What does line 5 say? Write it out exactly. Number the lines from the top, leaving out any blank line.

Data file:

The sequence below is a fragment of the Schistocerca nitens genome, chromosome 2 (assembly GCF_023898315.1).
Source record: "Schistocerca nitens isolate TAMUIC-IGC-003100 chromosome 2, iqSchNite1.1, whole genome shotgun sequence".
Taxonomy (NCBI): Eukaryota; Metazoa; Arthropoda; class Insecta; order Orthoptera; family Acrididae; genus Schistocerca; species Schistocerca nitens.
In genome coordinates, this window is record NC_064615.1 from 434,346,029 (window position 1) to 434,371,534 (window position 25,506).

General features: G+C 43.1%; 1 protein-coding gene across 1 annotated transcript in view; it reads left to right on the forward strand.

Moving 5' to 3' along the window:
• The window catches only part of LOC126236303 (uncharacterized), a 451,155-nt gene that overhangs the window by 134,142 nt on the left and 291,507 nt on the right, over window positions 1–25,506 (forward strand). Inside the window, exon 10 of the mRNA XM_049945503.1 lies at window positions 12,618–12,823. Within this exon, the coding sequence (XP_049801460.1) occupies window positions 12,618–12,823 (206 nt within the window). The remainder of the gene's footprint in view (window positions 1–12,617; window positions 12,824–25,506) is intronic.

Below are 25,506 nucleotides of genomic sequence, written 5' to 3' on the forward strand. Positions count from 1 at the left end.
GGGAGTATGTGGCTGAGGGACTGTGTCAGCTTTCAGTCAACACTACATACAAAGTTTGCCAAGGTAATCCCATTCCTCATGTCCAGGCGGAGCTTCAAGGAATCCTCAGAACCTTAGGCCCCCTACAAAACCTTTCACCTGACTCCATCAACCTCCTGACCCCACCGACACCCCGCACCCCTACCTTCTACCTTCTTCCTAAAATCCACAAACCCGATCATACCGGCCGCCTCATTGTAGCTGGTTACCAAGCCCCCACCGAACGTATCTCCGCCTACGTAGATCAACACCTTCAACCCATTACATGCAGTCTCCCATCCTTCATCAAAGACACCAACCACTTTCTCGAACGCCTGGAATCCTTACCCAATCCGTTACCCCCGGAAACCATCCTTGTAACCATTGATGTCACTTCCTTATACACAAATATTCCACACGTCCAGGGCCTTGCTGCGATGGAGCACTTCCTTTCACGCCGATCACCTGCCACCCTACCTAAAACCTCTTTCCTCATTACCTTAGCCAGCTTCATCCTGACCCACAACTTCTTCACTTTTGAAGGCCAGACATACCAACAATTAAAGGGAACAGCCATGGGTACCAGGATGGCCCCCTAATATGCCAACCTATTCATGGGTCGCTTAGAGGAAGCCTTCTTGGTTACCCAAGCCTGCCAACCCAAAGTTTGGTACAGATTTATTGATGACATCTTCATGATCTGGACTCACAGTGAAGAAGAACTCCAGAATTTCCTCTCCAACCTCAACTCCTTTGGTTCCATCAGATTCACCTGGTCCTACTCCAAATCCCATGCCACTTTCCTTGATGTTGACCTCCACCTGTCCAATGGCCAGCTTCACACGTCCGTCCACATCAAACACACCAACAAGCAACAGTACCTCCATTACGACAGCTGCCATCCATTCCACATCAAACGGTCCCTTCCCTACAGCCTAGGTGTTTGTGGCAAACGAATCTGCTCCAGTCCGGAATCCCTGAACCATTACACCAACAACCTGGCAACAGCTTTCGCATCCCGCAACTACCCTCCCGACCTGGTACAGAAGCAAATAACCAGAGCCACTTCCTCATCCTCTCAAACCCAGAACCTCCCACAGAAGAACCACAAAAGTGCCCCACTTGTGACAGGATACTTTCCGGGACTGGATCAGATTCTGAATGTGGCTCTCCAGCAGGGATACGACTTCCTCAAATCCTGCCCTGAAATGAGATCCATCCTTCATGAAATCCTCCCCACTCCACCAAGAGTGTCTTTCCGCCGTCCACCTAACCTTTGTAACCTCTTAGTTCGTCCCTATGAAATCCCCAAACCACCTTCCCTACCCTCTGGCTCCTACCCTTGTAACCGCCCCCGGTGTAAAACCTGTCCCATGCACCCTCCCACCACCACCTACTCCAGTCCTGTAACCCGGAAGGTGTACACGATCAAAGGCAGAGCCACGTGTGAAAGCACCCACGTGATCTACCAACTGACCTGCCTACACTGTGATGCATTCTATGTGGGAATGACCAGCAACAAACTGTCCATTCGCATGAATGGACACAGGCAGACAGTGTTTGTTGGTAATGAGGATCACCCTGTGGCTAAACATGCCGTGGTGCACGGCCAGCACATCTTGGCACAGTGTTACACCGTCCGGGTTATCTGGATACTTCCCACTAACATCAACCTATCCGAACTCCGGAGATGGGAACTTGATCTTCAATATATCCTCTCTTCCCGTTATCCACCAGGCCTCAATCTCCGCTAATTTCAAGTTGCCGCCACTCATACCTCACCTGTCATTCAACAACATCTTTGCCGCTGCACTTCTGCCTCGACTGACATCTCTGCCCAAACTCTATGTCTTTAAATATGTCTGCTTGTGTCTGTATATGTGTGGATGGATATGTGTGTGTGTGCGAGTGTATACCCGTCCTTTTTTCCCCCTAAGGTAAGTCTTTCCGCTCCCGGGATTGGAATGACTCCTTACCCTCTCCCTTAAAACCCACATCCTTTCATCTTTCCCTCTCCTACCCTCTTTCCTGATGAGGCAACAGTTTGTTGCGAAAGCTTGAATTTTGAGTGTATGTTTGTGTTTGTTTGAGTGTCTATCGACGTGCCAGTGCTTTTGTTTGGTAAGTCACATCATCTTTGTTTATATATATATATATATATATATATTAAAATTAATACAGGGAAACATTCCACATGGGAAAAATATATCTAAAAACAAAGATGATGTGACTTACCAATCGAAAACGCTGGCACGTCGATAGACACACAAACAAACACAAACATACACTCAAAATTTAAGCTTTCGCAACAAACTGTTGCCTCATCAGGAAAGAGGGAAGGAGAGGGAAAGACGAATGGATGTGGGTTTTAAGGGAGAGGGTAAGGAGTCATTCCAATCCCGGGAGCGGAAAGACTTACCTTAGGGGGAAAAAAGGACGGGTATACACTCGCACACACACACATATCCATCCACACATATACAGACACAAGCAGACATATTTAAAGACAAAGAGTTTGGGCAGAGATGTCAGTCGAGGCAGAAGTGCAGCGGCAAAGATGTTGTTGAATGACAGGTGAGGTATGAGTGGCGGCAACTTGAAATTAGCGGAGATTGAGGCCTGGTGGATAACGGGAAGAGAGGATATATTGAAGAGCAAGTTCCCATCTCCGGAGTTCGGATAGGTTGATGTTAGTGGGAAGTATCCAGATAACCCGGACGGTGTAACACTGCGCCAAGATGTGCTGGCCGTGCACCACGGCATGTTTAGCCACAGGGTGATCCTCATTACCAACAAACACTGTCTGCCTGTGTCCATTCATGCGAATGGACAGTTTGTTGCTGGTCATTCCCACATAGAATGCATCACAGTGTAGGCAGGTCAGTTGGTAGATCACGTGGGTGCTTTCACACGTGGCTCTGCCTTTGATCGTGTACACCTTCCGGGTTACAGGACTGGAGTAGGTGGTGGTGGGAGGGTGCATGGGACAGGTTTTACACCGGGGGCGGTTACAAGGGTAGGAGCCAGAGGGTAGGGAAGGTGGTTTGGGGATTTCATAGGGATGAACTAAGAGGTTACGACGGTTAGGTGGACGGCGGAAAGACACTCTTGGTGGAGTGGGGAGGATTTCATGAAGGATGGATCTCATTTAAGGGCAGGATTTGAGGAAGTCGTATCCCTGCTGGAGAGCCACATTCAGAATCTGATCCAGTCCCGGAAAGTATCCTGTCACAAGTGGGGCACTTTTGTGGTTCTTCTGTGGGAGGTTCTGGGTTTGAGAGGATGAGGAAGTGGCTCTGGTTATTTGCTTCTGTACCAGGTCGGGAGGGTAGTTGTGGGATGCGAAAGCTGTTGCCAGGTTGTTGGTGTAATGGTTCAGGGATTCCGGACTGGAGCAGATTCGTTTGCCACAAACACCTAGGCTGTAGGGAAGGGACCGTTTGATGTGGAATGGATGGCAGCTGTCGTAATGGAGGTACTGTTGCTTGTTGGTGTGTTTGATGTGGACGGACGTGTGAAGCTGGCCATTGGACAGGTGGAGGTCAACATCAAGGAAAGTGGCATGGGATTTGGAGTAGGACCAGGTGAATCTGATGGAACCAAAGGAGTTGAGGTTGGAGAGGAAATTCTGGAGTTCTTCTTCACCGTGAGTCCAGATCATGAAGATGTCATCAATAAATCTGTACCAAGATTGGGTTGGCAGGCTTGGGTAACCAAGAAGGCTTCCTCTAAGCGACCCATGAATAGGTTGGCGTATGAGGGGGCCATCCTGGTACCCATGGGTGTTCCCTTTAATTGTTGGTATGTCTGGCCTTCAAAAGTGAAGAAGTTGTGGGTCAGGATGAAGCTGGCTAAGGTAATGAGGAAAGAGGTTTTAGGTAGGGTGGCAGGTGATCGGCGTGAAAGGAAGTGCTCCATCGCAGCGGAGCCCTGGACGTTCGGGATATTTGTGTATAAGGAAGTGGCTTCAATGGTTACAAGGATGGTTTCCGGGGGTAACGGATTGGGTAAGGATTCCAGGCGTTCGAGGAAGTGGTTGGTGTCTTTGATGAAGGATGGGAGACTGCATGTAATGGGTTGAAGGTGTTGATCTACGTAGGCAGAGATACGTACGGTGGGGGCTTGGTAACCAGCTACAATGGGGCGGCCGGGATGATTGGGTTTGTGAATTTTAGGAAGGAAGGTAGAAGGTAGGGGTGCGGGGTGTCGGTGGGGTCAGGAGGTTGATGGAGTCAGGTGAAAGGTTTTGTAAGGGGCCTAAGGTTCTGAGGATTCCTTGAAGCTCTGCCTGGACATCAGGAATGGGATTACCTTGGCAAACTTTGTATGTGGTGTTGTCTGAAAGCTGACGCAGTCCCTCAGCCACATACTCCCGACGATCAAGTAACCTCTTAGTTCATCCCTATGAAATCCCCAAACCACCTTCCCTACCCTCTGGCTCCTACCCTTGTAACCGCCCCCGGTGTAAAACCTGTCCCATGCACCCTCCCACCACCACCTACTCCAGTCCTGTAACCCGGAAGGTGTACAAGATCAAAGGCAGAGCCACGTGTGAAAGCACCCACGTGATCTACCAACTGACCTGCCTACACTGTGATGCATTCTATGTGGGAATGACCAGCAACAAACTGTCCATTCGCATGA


General features: G+C 43.1%; 1 protein-coding gene across 1 annotated transcript in view; it reads left to right on the forward strand.